Food safety, traceability and sustainability blog



Friday Round-up (5/29/20): FDA Issues Temporary Policy to Alleviate Supply Chain Disruption

Every week FoodLogiQ will be aggregating the latest updates and resources for food businesses navigating the coronavirus disease 2019 (COVID-19) pandemic. Learn how the industry is adapting to protect and feed consumers while building resilience in the face of global crisis.

In order to alleviate supply chain disruption due to COVID-19, the FDA issued a temporary policy this week allowing food manufacturers flexibility in food labeling. The temporary easement grants manufacturers the ability to substitute an ingredient that is currently not available with a similar ingredient, without having to create a new label. This newly-created option allows supply chains to continue to flow in a seamless fashion to get products to consumers in an efficient way during this trying time.

The FDA states in the document, “Our goal is to provide regulatory flexibility, where fitting, to help minimize the impact of supply chain disruptions associated with the current COVID-19 pandemic on product availability. For example, we are providing flexibility for manufacturers to use existing labels, without making otherwise required changes, when making minor formula adjustments due to unforeseen shortages or supply chain disruptions brought about by the COVID-19 pandemic.”

Food businesses looking to take advantage of this temporary policy need to take several factors into consideration. Before making ingredient changes, there are a number of items brands need to address: 

Safety: The substitute ingredient cannot cause harm to anyone and must be free of food allergens like gluten.

Quantity: The substitute ingredient should be 2% or less by weight in the finished product.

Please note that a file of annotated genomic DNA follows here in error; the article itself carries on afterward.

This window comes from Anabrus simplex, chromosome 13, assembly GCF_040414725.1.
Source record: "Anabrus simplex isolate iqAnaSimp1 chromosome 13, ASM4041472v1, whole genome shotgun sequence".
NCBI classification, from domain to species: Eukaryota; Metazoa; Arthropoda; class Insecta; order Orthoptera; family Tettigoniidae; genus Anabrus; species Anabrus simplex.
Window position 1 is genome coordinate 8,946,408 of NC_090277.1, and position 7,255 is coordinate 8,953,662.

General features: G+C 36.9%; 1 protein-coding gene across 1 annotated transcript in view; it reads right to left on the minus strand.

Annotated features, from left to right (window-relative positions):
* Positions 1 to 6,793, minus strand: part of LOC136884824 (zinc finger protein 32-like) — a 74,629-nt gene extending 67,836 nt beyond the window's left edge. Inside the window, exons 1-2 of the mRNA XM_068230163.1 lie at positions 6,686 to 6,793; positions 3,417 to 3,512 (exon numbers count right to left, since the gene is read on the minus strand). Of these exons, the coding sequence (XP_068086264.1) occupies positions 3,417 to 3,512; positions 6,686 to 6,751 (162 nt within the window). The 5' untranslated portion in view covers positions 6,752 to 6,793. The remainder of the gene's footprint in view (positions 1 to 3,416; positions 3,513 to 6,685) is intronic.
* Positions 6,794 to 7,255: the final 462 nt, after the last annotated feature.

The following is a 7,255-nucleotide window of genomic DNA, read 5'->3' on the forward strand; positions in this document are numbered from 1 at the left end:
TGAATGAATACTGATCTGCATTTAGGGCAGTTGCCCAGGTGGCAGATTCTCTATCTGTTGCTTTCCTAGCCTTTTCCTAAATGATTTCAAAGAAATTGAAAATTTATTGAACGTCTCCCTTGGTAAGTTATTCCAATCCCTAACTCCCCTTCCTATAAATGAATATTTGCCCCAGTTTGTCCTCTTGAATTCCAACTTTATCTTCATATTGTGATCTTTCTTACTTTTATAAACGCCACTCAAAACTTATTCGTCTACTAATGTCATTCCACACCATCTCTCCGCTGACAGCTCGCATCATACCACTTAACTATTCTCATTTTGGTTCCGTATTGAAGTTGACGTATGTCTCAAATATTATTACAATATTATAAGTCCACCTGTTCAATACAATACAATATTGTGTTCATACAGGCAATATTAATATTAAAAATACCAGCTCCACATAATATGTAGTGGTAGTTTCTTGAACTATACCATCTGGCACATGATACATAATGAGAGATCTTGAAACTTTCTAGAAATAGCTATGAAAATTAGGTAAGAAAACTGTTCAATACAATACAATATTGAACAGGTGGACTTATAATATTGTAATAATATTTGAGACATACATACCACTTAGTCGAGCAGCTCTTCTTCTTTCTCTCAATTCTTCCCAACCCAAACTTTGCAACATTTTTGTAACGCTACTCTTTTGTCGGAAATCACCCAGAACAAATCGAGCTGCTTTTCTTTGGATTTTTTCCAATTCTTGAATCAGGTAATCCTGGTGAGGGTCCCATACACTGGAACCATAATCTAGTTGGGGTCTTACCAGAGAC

Prominence: The substitution should not be a major ingredient, or go against a written claim about the product.

Characterizing or ingredient in name: The ingredient being replaced should not be one that is named on the package or has a material bearing on consumer purchasing.

Claims: An omission or substitution of the ingredient should not conflict with written label claims.

Nutrition/function: An omission or substitution of the labeled ingredient does not have a significant nutritional difference in the final product.

Make sure your team understands the temporary policy thoroughly prior to enacting substitutes and ensure your new ingredients are sourced from reliable suppliers by conducting virtual audits. If an intended ingredient is modified in any way, you should be in constant contact with your supply chain partners and have written documentation of that change. Having this information on hand will allow you to address any future regulatory or customer concerns that may arise.

Learn how brands like Frontier Co-op have maintained supply chain flexibility during COVID-19 disruptions by streamlining their supplier management.


Please view FoodLogiQ's COVID-19 Food Industry Resource Center for industry-specific updates, resources and information.

If your business is in need of operational guidance for navigating the COVID-19 pandemic, download our E-Book to learn how FoodLogiQ Customers are minimizing risks, or watch the corresponding on-demand webinar here.

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Posted by Julie Brown on May 29, 2020 4:00:22 PM

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